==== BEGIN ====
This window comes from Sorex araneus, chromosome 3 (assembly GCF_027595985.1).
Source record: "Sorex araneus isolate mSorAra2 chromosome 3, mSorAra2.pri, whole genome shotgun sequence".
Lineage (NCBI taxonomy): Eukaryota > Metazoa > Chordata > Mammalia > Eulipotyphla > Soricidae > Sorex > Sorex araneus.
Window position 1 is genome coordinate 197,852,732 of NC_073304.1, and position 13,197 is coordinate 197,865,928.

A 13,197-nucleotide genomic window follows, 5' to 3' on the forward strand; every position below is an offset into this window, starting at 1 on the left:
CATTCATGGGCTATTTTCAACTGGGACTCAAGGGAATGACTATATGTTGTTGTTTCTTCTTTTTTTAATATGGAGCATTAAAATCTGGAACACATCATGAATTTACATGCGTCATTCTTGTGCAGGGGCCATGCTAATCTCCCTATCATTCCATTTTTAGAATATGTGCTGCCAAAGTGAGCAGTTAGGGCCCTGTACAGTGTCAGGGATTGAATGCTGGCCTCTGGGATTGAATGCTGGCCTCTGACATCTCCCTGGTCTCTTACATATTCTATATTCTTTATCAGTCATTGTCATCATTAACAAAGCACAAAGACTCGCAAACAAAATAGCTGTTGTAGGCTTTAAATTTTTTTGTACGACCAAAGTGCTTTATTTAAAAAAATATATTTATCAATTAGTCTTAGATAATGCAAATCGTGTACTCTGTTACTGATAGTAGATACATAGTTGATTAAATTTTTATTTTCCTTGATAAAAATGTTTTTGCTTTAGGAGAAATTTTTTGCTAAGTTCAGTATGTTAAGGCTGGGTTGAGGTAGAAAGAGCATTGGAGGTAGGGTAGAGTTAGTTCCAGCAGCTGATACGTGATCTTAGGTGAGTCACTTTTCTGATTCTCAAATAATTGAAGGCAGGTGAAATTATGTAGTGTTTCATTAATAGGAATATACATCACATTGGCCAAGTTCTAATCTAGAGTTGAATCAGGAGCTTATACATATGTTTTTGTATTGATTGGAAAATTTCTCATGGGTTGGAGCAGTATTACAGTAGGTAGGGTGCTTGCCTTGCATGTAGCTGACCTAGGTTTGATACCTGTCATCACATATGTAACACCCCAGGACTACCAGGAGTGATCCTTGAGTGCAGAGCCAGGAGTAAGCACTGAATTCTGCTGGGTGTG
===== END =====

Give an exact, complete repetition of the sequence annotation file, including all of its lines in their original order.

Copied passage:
This window comes from Sorex araneus, chromosome 3 (assembly GCF_027595985.1).
Source record: "Sorex araneus isolate mSorAra2 chromosome 3, mSorAra2.pri, whole genome shotgun sequence".
Lineage (NCBI taxonomy): Eukaryota > Metazoa > Chordata > Mammalia > Eulipotyphla > Soricidae > Sorex > Sorex araneus.
Window position 1 is genome coordinate 197,852,732 of NC_073304.1, and position 13,197 is coordinate 197,865,928.

A 13,197-nucleotide genomic window follows, 5' to 3' on the forward strand; every position below is an offset into this window, starting at 1 on the left:
CATTCATGGGCTATTTTCAACTGGGACTCAAGGGAATGACTATATGTTGTTGTTTCTTCTTTTTTTAATATGGAGCATTAAAATCTGGAACACATCATGAATTTACATGCGTCATTCTTGTGCAGGGGCCATGCTAATCTCCCTATCATTCCATTTTTAGAATATGTGCTGCCAAAGTGAGCAGTTAGGGCCCTGTACAGTGTCAGGGATTGAATGCTGGCCTCTGGGATTGAATGCTGGCCTCTGACATCTCCCTGGTCTCTTACATATTCTATATTCTTTATCAGTCATTGTCATCATTAACAAAGCACAAAGACTCGCAAACAAAATAGCTGTTGTAGGCTTTAAATTTTTTTGTACGACCAAAGTGCTTTATTTAAAAAAATATATTTATCAATTAGTCTTAGATAATGCAAATCGTGTACTCTGTTACTGATAGTAGATACATAGTTGATTAAATTTTTATTTTCCTTGATAAAAATGTTTTTGCTTTAGGAGAAATTTTTTGCTAAGTTCAGTATGTTAAGGCTGGGTTGAGGTAGAAAGAGCATTGGAGGTAGGGTAGAGTTAGTTCCAGCAGCTGATACGTGATCTTAGGTGAGTCACTTTTCTGATTCTCAAATAATTGAAGGCAGGTGAAATTATGTAGTGTTTCATTAATAGGAATATACATCACATTGGCCAAGTTCTAATCTAGAGTTGAATCAGGAGCTTATACATATGTTTTTGTATTGATTGGAAAATTTCTCATGGGTTGGAGCAGTATTACAGTAGGTAGGGTGCTTGCCTTGCATGTAGCTGACCTAGGTTTGATACCTGTCATCACATATGTAACACCCCAGGACTACCAGGAGTGATCCTTGAGTGCAGAGCCAGGAGTAAGCACTGAATTCTGCTGGGTGTG